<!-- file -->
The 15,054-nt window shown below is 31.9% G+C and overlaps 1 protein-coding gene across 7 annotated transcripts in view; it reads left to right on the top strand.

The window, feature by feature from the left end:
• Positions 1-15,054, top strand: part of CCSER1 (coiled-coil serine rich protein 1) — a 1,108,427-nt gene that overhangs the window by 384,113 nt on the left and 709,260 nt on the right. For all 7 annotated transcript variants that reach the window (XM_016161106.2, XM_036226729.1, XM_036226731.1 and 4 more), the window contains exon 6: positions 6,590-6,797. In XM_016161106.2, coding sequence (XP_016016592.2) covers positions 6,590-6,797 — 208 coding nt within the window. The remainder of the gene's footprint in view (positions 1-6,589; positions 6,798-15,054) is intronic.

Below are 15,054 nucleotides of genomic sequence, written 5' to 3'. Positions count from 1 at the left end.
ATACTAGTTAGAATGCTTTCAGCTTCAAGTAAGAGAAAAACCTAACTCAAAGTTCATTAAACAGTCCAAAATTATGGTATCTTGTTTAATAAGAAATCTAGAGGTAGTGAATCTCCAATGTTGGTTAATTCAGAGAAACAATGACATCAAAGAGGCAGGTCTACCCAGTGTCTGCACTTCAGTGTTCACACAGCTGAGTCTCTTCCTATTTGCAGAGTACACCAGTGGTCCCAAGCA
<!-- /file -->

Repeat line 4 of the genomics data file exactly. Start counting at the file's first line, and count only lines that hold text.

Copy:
Below are 15,054 nucleotides of genomic sequence, written 5' to 3'. Positions count from 1 at the left end.